TUS can also provide further diagnostic information. Yang et al reported that septated (figure 1) and echogenic effusions (figure 2) are always exudates, whereas hypoechoic effusions can be transudates or exudates (figure 3).7 8 TUS can also reliably differentiate between fluid and solid pleural lesions (up to 93% in one study5) as well as guiding more invasive pleural procedures such as medical thoracoscopy.9 TUS can differentiate benign from malignant pleural disease, although this was conducted by two very experienced thoracic radiologists in a centre with high mesothelioma incidence and may not apply to every centre performing TUS.10

Figure 1

A right sided septated effusion in a 74-year-old man with suspected malignant mesothelioma, about to undergo medical thoracoscopy. Because of the septations (and evidence of adhesions at thoracoscopy), he did not receive a talc pleurodesis. A: Skin surface. B: Right pleural effusion. C: Septation. D: Collapsed lung. E: Cranial direction. F: Caudal direction.

Figure 2

A 62-year-old man with known non-small cell lung cancer (NSCLC) and a right upper lobe mass with a large right pleural effusion (13 cm depth). There is internal echogenicity in the posterior chest. A: Pleura. B: Right pleural effusion. C: Internal echogenicity within effusion. D: Right hemidiaphragm. E: Liver. F: Caudal direction. G: Cranial direction.

Figure 3

A 13 cm right sided hypoechoic effusion in a 62-year-old woman with an adnexal lesion. A: Skin surface. B: Right pleural effusion. C: Right hemidiaphragm. D: Liver. E: Caudal direction. F: Cranial direction.

Although the indications for TUS are relatively well known, there are no published studies to our knowledge that have specifically looked at the indications for TUS in secondary care. The objective of this observational study is to describe the common indications for TUS and their relative frequency in a consecutive group of patients, as well as demonstrating how TUS can alter patient management and promote patient safety. The study centre was a UK National Health Service teaching hospital with six consultant thoracic radiologists, 14 consultant respiratory physicians, 520 beds and 63 respiratory beds.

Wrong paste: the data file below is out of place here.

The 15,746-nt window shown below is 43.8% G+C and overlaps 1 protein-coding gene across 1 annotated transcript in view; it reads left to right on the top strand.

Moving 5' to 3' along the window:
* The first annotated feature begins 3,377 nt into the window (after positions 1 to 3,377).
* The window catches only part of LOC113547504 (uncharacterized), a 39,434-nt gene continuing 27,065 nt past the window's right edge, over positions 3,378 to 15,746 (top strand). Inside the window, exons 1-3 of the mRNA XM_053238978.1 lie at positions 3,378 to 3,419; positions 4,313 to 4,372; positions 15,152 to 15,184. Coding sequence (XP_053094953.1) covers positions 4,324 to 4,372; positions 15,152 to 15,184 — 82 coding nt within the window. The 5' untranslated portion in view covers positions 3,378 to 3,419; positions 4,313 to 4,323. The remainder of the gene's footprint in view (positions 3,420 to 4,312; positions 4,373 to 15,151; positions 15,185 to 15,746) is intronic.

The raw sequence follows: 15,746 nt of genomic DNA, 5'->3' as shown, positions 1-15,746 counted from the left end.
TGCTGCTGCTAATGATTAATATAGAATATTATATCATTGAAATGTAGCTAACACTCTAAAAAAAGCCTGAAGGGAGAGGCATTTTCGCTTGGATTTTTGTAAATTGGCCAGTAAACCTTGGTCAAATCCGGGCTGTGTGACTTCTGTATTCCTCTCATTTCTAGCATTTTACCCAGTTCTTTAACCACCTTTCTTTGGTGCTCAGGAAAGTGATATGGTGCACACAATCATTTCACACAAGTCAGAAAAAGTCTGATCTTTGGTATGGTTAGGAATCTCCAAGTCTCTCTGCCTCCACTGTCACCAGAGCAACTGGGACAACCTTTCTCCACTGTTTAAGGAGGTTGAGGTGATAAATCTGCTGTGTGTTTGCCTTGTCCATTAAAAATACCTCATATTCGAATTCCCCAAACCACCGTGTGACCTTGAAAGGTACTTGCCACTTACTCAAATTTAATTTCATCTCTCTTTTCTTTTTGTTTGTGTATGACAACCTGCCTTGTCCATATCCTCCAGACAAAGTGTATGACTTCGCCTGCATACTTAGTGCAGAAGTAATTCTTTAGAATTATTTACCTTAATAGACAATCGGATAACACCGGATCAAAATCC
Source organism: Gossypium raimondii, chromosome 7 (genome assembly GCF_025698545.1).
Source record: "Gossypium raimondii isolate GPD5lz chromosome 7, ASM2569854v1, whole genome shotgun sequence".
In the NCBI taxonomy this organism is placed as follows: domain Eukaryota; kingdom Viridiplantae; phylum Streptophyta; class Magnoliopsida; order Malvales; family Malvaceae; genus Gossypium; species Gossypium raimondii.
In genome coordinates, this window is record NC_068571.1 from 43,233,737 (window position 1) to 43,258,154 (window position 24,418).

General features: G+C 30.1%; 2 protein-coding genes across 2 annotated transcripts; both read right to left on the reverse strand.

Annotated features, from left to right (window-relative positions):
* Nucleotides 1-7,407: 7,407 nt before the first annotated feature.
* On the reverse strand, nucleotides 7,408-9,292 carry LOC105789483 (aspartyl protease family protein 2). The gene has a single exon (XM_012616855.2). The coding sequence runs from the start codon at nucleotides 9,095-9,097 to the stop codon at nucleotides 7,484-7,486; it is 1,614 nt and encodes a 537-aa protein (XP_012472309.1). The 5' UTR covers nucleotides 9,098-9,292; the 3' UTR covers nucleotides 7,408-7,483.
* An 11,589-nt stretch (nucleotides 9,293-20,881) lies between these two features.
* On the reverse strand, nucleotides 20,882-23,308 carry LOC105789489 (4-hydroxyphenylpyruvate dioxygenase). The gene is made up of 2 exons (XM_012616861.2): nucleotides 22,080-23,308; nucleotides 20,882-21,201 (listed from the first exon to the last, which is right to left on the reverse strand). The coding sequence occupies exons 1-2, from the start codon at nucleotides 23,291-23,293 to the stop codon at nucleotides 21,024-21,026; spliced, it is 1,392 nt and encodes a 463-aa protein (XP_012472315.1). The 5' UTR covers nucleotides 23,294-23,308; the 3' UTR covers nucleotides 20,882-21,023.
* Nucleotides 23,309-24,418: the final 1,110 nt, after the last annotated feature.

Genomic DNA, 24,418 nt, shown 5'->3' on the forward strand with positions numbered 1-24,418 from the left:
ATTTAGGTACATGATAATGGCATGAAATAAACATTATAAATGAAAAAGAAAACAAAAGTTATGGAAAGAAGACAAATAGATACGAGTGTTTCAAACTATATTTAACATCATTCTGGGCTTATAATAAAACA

Study population

Eighty consecutive inpatients and outpatients referred to a thoracic radiology department ultrasound list underwent TUS in a 6 month period between October 2008 and March 2009 in a UK NHS teaching hospital. Patients were consecutively referred to a TUS list for a single operator in the radiology department at a single centre. Patients were identified by the request for ‘TUS’ on the request form. All TUS requests were included consecutively for inpatients and outpatients. None of the patients were known to have malignancy at the time of pleural intervention. All effusions had a prior chest radiograph (CXR).


TUS was performed by ARLM (a post-Certificate of Completion of Training (CCT) respiratory and general medicine physician having completed level 1 Royal College of Radiologists (RCR) training in TUS and completing further training in interventional pulmonology) and were verified at the time of scanning by JJE (a consultant thoracic radiologist and level 3 RCR TUS operator) or experienced sonographer. Level 1 RCR training requires 3 months training with a thoracic radiologist and scanning and interpreting a required number of common indications for TUS.11

Criteria for assessing effusion size by TUS

The size of effusions on TUS was defined according to the depth of measurement: ‘small’ (under 5 cm), ‘moderate’ (5–10 cm) and ‘large’ (over 10 cm). All ‘small’ effusions were not visible or equivocal on CXR.